WEFOUNDThe Stone Child


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A lithopedion – also spelled lithopaedion or lithopædion – ( Ancient Greek : λίθος = stone ; Ancient Greek : παιδίον = small child, infant), or stone baby , is a rare phenomenon which occurs most commonly when a fetus dies during an abdominal pregnancy , [1] is too large to be reabsorbed by the body, and calcifies on the outside as part of a foreign body reaction , shielding the mother's body from the dead tissue of the fetus and preventing infection .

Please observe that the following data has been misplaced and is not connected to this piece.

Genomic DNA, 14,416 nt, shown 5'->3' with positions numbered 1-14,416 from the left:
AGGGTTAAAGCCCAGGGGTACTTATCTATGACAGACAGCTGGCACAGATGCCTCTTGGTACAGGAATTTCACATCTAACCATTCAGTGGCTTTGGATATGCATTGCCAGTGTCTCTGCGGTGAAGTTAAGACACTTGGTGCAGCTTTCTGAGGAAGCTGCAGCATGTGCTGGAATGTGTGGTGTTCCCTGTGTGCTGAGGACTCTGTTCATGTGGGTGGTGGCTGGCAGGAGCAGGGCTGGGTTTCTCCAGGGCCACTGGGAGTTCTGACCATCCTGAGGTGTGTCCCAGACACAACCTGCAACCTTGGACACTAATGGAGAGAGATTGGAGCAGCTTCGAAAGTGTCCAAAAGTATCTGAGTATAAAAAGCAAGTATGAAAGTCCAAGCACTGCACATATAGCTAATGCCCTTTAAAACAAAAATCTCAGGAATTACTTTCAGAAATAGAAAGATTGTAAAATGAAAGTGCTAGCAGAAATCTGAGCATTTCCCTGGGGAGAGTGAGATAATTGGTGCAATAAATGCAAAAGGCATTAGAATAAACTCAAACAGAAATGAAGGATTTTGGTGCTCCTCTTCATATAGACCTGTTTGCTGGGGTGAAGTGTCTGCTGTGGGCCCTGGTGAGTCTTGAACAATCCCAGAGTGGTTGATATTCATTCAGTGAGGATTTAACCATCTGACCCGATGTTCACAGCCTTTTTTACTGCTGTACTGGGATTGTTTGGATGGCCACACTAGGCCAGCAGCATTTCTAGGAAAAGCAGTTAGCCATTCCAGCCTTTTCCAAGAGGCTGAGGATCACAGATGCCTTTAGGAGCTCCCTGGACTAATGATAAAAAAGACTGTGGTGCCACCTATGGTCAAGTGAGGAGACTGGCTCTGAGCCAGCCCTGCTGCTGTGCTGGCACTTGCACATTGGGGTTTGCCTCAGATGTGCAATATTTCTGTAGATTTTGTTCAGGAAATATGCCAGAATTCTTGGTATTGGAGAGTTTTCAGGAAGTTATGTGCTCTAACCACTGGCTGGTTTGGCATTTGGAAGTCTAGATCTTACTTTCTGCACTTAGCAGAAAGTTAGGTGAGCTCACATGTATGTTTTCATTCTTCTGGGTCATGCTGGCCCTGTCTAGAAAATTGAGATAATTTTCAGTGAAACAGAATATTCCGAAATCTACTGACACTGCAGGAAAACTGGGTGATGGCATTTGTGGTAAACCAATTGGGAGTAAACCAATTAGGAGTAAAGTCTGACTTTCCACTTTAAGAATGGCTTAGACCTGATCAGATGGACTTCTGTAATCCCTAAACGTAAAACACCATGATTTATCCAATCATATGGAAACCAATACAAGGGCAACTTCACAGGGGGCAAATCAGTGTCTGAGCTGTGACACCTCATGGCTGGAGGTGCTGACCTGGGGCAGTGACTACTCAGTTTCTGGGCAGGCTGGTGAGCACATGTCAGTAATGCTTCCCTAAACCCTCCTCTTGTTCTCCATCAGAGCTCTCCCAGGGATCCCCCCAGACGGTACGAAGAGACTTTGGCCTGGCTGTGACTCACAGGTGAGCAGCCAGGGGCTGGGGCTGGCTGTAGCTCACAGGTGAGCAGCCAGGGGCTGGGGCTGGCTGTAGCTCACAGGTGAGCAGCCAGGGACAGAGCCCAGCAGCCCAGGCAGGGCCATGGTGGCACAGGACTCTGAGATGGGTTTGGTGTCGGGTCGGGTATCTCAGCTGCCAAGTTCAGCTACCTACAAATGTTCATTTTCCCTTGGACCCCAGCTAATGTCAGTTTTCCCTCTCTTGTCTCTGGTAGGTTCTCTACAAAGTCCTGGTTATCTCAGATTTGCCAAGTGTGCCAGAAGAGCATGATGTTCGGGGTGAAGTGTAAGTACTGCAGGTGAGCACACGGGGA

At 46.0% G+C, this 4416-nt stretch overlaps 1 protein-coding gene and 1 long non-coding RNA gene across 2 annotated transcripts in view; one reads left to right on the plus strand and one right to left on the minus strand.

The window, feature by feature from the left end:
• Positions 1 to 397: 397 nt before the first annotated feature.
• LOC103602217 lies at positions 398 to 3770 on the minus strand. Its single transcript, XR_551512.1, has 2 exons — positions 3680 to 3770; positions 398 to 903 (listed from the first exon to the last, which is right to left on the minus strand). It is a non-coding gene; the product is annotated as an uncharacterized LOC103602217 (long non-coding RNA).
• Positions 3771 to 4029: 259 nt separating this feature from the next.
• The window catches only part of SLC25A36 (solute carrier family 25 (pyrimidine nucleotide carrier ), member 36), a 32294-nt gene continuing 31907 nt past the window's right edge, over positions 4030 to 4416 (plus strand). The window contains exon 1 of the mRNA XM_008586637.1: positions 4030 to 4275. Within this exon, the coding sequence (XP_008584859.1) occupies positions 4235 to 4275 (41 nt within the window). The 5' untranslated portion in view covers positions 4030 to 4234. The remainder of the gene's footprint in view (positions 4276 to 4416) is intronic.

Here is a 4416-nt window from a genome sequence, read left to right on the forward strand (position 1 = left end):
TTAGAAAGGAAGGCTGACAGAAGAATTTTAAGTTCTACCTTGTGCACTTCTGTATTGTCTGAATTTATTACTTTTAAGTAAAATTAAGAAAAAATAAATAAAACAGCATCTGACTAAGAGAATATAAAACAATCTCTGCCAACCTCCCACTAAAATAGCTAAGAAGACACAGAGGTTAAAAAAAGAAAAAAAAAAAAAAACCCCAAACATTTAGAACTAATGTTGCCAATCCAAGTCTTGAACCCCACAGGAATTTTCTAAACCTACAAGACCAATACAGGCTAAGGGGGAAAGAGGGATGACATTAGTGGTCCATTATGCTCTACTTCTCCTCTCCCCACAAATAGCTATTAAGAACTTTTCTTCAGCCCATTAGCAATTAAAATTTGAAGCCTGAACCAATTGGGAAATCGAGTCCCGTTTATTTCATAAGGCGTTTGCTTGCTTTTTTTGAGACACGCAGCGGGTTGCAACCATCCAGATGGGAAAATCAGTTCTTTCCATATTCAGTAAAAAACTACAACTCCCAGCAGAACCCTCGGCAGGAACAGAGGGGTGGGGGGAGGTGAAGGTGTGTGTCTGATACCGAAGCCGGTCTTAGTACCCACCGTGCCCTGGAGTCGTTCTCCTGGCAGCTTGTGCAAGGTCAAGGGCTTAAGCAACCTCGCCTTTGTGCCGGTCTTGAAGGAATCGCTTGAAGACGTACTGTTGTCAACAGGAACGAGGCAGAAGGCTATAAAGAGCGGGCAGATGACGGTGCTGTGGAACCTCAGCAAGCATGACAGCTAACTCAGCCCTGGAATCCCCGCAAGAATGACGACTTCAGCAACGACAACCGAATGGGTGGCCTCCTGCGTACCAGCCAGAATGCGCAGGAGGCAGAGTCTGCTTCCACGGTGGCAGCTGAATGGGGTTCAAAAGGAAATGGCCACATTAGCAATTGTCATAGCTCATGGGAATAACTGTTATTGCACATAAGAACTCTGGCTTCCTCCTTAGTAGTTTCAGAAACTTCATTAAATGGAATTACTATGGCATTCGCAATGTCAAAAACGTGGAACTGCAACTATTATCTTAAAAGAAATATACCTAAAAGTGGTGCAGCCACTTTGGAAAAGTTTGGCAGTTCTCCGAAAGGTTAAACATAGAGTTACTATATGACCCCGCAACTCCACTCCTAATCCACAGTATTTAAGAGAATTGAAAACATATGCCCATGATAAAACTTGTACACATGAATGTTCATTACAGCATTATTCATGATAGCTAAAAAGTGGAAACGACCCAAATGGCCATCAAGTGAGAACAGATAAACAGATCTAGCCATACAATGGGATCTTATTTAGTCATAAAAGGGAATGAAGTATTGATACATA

According to one report there are only 300 known cases of stone baby in the world, [3] recorded in over 400 years of medical literature. While the chance of abdominal pregnancy is one in 11,000 pregnancies, only between 1.5 and 1.8% of these abdominal pregnancies may develop into lithopedia. [4]

The earliest known lithopedion was found in an archaeological excavation at Bering Sinkhole, on the Edwards Plateau in Kerr County, Texas , and dated to 1100 BC. [5] Another early example was found in a Gallo-Roman archaeological site in Costebelle , southern France , dating to the 4th century. [6]


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